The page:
Bacteria may hold the key to figuring out how to tamp down our greenhouse gas problem.

Researchers at Utah State University have been able to convert carbon dioxide emissions from fossil fuel combustion into usable fuels, according to a study published Monday in Proceedings of the National Academy of Sciences. Scientists used a phototropic bacterium — bacteria that respond to light stimuli —  known as Rhodopseudomonas palustris as a catalyst to generate methane from the greenhouse gas.

"It's a baby step, but it's also a big step,” Professor Lance Seefeldt, a professor at USU, said. "Imagine the far-reaching benefits of large-scale capture of environmentally damaging byproducts from burning fossils fuels and converting them to alternative fuels using light, which is abundant and clean.”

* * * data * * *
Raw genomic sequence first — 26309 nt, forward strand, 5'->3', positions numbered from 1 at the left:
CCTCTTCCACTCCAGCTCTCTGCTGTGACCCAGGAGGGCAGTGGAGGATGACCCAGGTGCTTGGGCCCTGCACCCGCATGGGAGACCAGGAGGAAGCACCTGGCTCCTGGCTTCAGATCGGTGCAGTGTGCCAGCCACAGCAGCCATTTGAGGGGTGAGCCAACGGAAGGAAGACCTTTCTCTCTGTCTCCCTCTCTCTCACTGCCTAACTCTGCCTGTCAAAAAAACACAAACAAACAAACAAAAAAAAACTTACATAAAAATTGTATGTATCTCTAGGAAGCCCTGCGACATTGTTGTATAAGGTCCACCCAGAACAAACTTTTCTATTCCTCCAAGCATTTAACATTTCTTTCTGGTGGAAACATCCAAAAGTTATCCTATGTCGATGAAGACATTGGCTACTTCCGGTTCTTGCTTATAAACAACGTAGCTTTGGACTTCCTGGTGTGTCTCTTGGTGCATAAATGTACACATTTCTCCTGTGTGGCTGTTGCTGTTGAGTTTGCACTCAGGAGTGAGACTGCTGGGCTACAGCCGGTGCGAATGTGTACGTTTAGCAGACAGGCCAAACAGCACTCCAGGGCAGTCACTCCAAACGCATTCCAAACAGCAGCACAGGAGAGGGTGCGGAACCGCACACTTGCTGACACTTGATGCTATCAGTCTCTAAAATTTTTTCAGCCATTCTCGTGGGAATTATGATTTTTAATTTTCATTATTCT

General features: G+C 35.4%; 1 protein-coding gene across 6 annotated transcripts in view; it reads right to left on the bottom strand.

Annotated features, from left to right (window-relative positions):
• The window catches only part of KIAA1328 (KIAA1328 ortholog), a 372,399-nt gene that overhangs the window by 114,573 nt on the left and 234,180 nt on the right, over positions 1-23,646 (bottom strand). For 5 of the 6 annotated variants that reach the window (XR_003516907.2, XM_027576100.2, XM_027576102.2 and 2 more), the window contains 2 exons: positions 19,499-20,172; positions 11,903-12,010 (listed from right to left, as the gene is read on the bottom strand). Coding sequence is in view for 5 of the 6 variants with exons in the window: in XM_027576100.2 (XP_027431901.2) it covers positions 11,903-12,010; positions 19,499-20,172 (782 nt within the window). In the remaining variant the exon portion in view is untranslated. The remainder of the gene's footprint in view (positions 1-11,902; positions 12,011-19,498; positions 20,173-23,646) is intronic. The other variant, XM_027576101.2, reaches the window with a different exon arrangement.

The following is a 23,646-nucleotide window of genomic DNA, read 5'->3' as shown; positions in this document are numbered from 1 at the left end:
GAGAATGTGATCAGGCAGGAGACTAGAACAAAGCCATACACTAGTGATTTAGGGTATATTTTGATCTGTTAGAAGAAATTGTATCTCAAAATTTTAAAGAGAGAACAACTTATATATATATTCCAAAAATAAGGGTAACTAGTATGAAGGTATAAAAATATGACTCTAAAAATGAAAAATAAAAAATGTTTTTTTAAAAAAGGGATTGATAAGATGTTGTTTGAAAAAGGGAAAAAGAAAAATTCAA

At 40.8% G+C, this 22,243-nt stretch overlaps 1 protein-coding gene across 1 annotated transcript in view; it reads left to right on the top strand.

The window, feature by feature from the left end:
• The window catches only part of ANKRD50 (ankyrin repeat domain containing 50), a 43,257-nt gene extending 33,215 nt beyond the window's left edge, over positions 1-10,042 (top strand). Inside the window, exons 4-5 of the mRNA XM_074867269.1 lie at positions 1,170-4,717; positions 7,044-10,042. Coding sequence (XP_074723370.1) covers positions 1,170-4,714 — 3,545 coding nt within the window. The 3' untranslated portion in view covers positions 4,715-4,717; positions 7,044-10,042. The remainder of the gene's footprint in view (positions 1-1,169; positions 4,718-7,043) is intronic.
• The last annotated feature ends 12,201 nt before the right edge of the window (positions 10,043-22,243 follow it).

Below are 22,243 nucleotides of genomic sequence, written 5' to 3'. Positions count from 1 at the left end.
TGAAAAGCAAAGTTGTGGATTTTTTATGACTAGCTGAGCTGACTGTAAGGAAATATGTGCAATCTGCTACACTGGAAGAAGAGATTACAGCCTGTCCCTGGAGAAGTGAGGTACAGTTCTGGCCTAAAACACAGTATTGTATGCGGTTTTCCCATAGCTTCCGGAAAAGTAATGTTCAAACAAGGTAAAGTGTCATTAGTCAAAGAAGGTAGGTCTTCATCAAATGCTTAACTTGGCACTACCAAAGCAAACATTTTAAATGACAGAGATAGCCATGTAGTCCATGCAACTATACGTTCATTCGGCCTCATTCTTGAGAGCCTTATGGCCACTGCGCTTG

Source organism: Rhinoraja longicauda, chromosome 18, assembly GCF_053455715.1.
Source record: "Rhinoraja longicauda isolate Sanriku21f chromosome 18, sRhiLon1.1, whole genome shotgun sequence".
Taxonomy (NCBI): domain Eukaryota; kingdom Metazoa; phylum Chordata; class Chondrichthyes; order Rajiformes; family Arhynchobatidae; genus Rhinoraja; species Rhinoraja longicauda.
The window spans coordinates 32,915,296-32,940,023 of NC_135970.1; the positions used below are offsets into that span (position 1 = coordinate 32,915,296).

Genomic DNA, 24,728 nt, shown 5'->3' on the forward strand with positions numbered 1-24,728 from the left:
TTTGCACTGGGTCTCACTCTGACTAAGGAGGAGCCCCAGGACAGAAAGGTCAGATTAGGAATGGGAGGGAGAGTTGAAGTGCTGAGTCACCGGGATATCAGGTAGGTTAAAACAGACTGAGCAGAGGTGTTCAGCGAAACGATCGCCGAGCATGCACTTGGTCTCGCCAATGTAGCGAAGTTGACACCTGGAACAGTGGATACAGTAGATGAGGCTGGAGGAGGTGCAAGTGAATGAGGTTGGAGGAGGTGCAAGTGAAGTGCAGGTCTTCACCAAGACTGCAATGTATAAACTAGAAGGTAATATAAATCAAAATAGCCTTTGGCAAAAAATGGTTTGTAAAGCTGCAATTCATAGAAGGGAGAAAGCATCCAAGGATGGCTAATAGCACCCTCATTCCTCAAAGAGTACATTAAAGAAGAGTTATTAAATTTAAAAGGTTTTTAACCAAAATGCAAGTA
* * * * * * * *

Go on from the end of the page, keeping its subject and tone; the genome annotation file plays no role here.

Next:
What’s particularly notable about the discovery is that the bacteria converts carbon dioxide with just one enzymatic step, which is pretty easy. Normally, carbon dioxide takes a ton of energy to break down because the molecule is generally pretty stable.

“To our knowledge, no other organism can achieve what this bacterium has done with a single enzyme,” Steefeldt said. “Use of phototrophs opens a new world of possibilities. These kinds of bacteria could be used to make not only fuel, but all kinds of materials we use in everyday life, without the use of environmentally harmful energy sources. The future of this research is incredible.”

Carbon dioxide is produced more than any other greenhouse gas that results from human activity. Methane, which is also a greenhouse gas, is the second most abundant greenhouse gas created by people, making up 30 percent of the total. But, carbon is pretty useless naturally and cannot be used as a fuel source like methane.

Greenhouse gases are considered to be the most significant factor driving observed climate change in the past half a century.